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  • Interview: Bun B

    Wed, 01 Apr 2009 14:27:38

    Interview: Bun B - It's still <i>UGK 4 Life</i>

    Bun B Photos

    • Bun B - ATLANTA - SEPTEMBER 04:  Recording Artist Big Gipp of Goodie Mob during the 'Heineken Inspire' Atlanta Concert Series featuring Jermaine Dupri, Big Boi, Bun B, DJ Trauma and Goodie Mob at Opera Atlanta on September 4, 2010 in Atlanta, Georgia.
    • Bun B - ATLANTA - SEPTEMBER 04:  Recording Artist T-Mo and Cee-Lo of Goodie Mob during the 'Heineken Inspire' Atlanta Concert Series featuring Jermaine Dupri, Big Boi, Bun B, DJ Trauma and Goodie Mob at Opera Atlanta on September 4, 2010 in Atlanta, Georgia.
    • Bun B - ATLANTA - SEPTEMBER 04:  Recording Artist Khujo of Goodie Mob during the 'Heineken Inspire' Atlanta Concert Series featuring Jermaine Dupri, Big Boi, Bun B, DJ Trauma and Goodie Mob at Opera Atlanta on September 4, 2010 in Atlanta, Georgia.

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    Just a little over a year ago hip-hop—and music in general—lost one of its most enduring and multi-faceted talents, the inimitable Pimp C, when he was found dead in a Los Angeles hotel on December 4, 2007. Pimp C was half of the legendary Texas duo UGK, along with longtime collaborator Bun B, and the two had seen their careers crest only months before Pimp’s death with the release of UGK (Underground Kingz), a double album that would debut at #1 on the charts. Fortunately for UGK fans, though, Pimp and Bun had recorded enough material before his untimely demise to release a final album together, UGK 4 Life, due out March 31st. ARTISTdirect had a chance to speak with Bun on the eve of the album’s release, and he had much to talk about—on the album, on Pimp, on the recession, and on the game in general.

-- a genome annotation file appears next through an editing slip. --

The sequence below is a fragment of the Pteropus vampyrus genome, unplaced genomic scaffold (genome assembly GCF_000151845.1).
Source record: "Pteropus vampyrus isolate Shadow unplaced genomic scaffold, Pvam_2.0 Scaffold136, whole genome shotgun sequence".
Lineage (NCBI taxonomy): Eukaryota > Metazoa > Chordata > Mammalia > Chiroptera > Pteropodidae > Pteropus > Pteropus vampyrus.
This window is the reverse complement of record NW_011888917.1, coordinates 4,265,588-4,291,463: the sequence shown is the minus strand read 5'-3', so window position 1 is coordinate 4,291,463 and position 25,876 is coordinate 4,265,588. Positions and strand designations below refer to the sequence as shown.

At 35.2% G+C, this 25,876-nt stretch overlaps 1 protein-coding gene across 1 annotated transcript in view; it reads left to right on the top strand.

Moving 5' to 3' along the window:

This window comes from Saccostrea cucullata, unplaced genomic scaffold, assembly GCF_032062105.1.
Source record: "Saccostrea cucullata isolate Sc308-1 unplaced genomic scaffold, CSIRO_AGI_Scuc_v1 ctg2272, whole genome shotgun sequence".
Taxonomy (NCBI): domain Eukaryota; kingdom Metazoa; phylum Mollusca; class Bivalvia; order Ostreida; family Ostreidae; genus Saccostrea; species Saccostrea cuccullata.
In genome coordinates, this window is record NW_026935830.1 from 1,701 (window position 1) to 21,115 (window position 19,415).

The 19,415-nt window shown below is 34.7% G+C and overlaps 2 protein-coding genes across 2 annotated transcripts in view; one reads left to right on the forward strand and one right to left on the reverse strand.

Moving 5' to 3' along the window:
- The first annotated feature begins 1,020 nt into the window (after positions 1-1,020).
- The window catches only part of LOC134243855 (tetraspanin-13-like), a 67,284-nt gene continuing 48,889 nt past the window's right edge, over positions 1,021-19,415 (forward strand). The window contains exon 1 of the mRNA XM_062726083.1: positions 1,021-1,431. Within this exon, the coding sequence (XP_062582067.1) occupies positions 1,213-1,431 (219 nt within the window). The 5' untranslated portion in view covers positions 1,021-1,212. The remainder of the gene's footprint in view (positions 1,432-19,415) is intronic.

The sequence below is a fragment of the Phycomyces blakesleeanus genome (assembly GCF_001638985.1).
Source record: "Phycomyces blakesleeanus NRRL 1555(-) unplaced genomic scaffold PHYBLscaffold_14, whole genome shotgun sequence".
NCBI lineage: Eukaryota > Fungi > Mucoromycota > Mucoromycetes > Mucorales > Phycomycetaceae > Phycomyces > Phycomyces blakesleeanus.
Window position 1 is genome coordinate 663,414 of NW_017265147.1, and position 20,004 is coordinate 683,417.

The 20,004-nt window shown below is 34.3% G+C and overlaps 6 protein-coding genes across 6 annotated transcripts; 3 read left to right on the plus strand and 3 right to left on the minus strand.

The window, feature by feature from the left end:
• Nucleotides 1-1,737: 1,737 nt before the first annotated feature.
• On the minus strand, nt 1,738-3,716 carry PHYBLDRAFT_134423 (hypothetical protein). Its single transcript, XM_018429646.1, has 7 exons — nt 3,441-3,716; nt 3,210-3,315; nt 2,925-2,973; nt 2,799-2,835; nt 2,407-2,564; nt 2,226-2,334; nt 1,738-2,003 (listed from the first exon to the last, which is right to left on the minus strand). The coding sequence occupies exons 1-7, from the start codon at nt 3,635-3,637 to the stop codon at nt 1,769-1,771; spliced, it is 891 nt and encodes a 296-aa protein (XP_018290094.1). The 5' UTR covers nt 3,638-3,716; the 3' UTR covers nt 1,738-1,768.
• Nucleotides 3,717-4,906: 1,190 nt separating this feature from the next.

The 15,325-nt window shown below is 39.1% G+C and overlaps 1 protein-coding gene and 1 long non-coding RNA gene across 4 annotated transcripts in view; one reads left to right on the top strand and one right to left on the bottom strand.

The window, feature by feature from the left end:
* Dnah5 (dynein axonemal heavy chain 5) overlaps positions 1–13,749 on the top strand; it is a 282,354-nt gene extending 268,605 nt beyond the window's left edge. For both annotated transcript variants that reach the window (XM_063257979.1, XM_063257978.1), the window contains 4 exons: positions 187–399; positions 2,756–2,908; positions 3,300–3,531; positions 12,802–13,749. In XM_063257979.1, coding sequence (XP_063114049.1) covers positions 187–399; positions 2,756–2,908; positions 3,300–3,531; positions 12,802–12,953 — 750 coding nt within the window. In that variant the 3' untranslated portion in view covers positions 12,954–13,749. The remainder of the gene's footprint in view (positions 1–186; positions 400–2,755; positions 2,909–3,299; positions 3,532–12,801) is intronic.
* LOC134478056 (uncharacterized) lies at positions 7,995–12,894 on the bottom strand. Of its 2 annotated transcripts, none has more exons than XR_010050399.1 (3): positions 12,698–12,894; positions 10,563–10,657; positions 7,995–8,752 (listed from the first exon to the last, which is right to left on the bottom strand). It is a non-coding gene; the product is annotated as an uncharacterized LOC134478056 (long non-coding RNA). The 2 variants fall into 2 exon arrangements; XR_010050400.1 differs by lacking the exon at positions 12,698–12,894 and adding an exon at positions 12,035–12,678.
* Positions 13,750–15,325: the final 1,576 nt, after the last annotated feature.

So you've got UGK 4 Life coming out. How you feeling?

    Feelin’ good man, feelin’ real positive about this album. I feel like I did great work. Pimp C definitely did great work, and left us a lot to work with, and this is—I think it’s important to say this isn’t a tribute album. A misconception is that there’s certain songs or certain parts of this album that Pimp C’s not a part of, and he’s on every song on the album, and he co-produces several songs on the album, and at the end of the day it’s a collaborative effort between him and myself. I feel very strong about the end result—I think it’s going to end up being just what it needs to be for people.

    Is it bittersweet at all with Pimp C gone now?

    I think that’s an understatement at this point, you know. These kinds of things, you know, they’re rough to deal with as a private matter. If I was just sitting at home with it, it’s hard in its own way. To have to take it publicly, day-to-day, it makes it a little bit rough, but a lot of the times when I do radio interviews, I know that a lot of the listeners out there, sometimes they need to hear me talking to know that I’m okay. And a lot of people have a lot invested emotionally into UGK, so they’re concerned about my well-being, so it’s important to me to get out there, and even if it may be a little difficult for me at times… It’s much harder on the family. Know what I’m saying? Whatever pain and grief I may be going through, it’s much harder for his mother. He was an only child, and it’s much harder for his wife and his children, you know? I don’t sit around and try to feel sorry for myself, and I take it as it comes.

    For sure. At the same time it must be nice to be able to put out this one last album that you worked with him on.

    It really is man. And it’s something I haven’t talked to a lot of people about, but it really feels good to be able to do one last album. I would be sitting around for the rest of my life wondering what else—always wanting one last run. And I know a lot of people feel like that when they lose people they love close to them; they wish they could go to one more basketball game, they wish they could go to one more picnic, they wish they could go to one more recital. Know what I’m saying? So I’m blessed enough to have one last run with my man.

    For sure. So what’s the album like?

    It’s pretty much a typical UGK album. You got your street records, you got your club records, you got your strip club records, and you got the records that make you think, and raise issues and concerns about what’s going on in the community.